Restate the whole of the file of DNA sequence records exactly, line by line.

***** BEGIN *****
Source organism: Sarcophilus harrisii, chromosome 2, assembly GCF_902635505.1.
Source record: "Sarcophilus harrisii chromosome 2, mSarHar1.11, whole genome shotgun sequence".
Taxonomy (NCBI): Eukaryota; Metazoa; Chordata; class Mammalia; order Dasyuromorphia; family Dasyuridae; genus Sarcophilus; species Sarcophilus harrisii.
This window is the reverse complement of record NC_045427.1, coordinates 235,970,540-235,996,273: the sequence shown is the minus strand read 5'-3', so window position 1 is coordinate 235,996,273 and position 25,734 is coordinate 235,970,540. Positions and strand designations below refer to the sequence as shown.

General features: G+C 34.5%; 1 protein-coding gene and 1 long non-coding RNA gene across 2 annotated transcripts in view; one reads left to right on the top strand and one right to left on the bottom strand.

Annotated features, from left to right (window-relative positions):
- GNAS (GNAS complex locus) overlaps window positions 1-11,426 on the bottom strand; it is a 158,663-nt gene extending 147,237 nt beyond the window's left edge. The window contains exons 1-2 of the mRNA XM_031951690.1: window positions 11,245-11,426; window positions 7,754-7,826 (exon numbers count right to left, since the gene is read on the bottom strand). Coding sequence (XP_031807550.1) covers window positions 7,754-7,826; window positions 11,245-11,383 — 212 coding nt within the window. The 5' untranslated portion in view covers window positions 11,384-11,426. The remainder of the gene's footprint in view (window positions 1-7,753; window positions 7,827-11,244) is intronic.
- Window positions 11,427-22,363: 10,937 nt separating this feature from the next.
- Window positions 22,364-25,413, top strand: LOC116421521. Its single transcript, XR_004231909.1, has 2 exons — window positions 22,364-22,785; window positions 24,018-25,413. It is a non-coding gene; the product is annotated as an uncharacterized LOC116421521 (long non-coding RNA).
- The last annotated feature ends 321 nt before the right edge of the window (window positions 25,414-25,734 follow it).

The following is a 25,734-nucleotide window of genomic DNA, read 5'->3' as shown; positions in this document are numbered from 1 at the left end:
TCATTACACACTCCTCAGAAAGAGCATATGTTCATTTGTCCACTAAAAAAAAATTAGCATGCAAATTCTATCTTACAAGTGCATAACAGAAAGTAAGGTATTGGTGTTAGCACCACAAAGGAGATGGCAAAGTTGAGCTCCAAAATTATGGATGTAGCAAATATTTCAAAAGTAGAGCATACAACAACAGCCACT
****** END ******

Source organism: Sarcophilus harrisii, chromosome 2, assembly GCF_902635505.1.
Source record: "Sarcophilus harrisii chromosome 2, mSarHar1.11, whole genome shotgun sequence".
Taxonomy (NCBI): Eukaryota; Metazoa; Chordata; class Mammalia; order Dasyuromorphia; family Dasyuridae; genus Sarcophilus; species Sarcophilus harrisii.
This window is the reverse complement of record NC_045427.1, coordinates 235,970,540-235,996,273: the sequence shown is the minus strand read 5'-3', so window position 1 is coordinate 235,996,273 and position 25,734 is coordinate 235,970,540. Positions and strand designations below refer to the sequence as shown.

General features: G+C 34.5%; 1 protein-coding gene and 1 long non-coding RNA gene across 2 annotated transcripts in view; one reads left to right on the top strand and one right to left on the bottom strand.

Annotated features, from left to right (window-relative positions):
- GNAS (GNAS complex locus) overlaps window positions 1-11,426 on the bottom strand; it is a 158,663-nt gene extending 147,237 nt beyond the window's left edge. The window contains exons 1-2 of the mRNA XM_031951690.1: window positions 11,245-11,426; window positions 7,754-7,826 (exon numbers count right to left, since the gene is read on the bottom strand). Coding sequence (XP_031807550.1) covers window positions 7,754-7,826; window positions 11,245-11,383 — 212 coding nt within the window. The 5' untranslated portion in view covers window positions 11,384-11,426. The remainder of the gene's footprint in view (window positions 1-7,753; window positions 7,827-11,244) is intronic.
- Window positions 11,427-22,363: 10,937 nt separating this feature from the next.
- Window positions 22,364-25,413, top strand: LOC116421521. Its single transcript, XR_004231909.1, has 2 exons — window positions 22,364-22,785; window positions 24,018-25,413. It is a non-coding gene; the product is annotated as an uncharacterized LOC116421521 (long non-coding RNA).
- The last annotated feature ends 321 nt before the right edge of the window (window positions 25,414-25,734 follow it).

The following is a 25,734-nucleotide window of genomic DNA, read 5'->3' as shown; positions in this document are numbered from 1 at the left end:
TCATTACACACTCCTCAGAAAGAGCATATGTTCATTTGTCCACTAAAAAAAAATTAGCATGCAAATTCTATCTTACAAGTGCATAACAGAAAGTAAGGTATTGGTGTTAGCACCACAAAGGAGATGGCAAAGTTGAGCTCCAAAATTATGGATGTAGCAAATATTTCAAAAGTAGAGCATACAACAACAGCCACT